After covering the tragedy in Newtown, Conn., NBC News’ Ann Curry wondered what could be done to ease the national suffering over the loss of 26 children and teachers at Sandy Hook Elementary. Why not, she tweeted, commit to doing one act of kindness for every child killed there? People responded – and wanted to up that to 26 acts of kindness for every child and adult lost at the school. Now people around the country are committing random acts of kindness – connected through the hashtag #26Acts (#20Acts and others are also trending). Get inspired: You can start your own acts of kindness right now.
Shauna Groenewold, the Web administrator for the state Department of Education in Lincoln, Neb., found out about #20 acts on Twitter, where she says she gets most of her news. Not knowing what she could do to help victims of Sandy Hook, it seemed like a great way to spread some good.
“I noticed that Ann Curry offered a challenge for these acts of kindness, and I think everybody feels helpless, and it feels like something you can actually do to make you feel not so helpless,” Groenewold said of wanting to participate in #20acts.
And the gesture Groenewold settled upon was a simple one: Attach a Post-it note with a victim’s name and #20acts to a one-dollar bill and distribute them to various charities.
“I could go around to my local community to the different buckets we have and give a dollar and it would make me think about that one person, even if just for a little bit. My goal is every place I see one, stop and put the dollar in, and focus on something good and not bad,” Groenewold explained.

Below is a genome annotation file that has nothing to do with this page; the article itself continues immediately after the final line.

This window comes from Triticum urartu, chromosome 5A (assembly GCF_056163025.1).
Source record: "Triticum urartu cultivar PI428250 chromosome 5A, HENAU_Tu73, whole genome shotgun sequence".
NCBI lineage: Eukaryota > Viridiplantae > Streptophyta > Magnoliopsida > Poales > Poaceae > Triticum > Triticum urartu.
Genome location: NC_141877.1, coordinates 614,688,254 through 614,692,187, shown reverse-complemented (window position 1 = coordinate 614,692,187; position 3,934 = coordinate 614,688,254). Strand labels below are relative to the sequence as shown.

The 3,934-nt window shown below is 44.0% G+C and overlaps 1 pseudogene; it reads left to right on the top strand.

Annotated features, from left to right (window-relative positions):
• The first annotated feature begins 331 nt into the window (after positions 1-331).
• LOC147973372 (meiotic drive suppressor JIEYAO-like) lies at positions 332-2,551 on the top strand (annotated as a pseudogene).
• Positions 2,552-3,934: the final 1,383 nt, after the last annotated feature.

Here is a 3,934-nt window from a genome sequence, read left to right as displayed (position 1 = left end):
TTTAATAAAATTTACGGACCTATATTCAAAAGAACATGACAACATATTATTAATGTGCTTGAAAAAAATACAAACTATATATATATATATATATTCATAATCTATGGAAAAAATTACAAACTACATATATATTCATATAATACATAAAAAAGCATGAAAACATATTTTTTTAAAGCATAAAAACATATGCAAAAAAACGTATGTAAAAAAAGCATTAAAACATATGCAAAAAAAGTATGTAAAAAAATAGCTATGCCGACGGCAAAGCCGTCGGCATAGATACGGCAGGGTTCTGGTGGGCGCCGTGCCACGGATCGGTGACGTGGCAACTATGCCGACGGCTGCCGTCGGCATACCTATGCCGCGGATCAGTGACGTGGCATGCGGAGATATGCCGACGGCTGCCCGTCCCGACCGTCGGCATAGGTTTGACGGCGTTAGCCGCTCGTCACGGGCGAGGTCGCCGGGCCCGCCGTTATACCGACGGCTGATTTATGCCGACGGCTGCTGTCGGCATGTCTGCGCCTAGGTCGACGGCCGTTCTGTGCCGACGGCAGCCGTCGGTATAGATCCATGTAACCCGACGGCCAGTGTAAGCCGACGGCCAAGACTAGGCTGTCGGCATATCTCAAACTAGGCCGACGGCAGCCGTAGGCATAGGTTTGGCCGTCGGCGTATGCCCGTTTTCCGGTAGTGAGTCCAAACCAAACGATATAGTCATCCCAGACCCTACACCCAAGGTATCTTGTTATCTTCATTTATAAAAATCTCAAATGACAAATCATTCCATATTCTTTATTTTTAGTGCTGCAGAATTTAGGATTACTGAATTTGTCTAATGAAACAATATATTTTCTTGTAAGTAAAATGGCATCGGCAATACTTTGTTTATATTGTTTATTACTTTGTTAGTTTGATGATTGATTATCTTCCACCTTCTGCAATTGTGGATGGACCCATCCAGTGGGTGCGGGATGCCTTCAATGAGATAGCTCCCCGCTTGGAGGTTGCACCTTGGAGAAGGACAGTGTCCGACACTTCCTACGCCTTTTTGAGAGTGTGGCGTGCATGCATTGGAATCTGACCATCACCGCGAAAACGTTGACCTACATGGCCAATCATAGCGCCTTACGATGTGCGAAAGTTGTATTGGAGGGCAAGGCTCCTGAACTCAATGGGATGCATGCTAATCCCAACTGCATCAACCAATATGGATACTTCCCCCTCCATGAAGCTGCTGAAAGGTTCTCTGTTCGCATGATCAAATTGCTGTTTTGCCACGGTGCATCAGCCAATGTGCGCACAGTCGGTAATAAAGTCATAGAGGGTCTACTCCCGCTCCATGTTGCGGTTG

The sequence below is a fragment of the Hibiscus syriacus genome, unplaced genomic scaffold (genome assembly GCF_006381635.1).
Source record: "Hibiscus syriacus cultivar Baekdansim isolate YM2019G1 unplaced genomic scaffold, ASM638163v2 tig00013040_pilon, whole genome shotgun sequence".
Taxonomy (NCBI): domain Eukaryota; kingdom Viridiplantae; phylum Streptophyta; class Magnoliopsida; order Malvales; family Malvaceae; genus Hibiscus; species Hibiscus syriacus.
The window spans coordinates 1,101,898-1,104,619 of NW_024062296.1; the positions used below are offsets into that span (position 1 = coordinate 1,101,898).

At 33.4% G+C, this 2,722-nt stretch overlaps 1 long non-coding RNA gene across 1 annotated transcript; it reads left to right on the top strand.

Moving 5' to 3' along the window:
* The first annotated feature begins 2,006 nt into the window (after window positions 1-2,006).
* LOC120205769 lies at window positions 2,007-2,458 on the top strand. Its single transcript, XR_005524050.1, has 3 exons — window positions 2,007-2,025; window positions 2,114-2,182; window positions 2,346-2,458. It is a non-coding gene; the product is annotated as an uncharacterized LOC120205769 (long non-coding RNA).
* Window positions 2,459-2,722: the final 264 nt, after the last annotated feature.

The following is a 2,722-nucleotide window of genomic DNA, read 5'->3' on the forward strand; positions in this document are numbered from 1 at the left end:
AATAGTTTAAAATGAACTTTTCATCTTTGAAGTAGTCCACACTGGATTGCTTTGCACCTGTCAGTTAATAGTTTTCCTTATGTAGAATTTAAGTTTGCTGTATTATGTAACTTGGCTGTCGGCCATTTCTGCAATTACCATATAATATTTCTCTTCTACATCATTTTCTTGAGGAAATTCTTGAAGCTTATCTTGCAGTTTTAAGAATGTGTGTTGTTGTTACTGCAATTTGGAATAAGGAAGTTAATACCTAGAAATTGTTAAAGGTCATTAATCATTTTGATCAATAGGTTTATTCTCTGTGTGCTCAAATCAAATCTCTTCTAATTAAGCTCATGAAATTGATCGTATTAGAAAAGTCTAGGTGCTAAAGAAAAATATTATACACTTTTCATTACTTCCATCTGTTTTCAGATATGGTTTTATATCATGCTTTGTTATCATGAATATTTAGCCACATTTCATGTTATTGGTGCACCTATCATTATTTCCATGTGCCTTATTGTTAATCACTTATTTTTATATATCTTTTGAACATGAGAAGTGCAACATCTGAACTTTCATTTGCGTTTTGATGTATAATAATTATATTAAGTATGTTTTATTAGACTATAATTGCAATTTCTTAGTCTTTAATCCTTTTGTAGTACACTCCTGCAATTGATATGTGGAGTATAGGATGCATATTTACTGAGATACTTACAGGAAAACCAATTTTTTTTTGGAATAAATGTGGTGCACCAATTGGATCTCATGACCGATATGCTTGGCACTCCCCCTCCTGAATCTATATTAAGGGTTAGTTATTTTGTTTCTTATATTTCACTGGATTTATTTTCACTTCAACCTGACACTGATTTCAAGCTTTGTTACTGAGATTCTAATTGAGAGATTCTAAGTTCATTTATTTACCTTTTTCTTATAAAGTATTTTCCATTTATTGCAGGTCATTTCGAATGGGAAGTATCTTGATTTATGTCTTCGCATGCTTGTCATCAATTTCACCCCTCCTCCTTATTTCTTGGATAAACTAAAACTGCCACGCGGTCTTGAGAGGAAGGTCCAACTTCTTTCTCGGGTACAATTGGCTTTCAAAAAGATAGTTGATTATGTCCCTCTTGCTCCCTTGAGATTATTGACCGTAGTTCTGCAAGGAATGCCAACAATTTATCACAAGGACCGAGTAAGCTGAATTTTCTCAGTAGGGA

And like so many people hoping to help any way they can, Groenewold didn’t set out to do her random acts of kindness in the hopes of getting any recognition. “I don’t know if the people who count the money will notice it (the Post-It) but it was kind of more for me. The money will help them some, but it was more for me to take a moment and think about every individual person that was a victim.”
Already, Groenewold’s kindness is paying off, and spreading smiles at a time when it’s been tough to find things to smile about.
“I put a dollar in a bucket last night, and I thought I’d be really sad, but I was happy,” she said. “The guy who was the ringer at the bucket said to me, ‘You have the most beautiful Christmas smile!’ I thought I could tell him what I was doing –I didn’t. But I’ve never had anyone react to me putting a dollar in a bucket before like that. So it’s already been a cool experience.”
There are many questions about Friday's shooting at Sandy Hook Elementary School, but one being asked by just about everyone is how to best honor the victims. In Newtown and across the country, random acts of kindness are being performed in the memory of each person lost. NBC's Andrea Canning reports.
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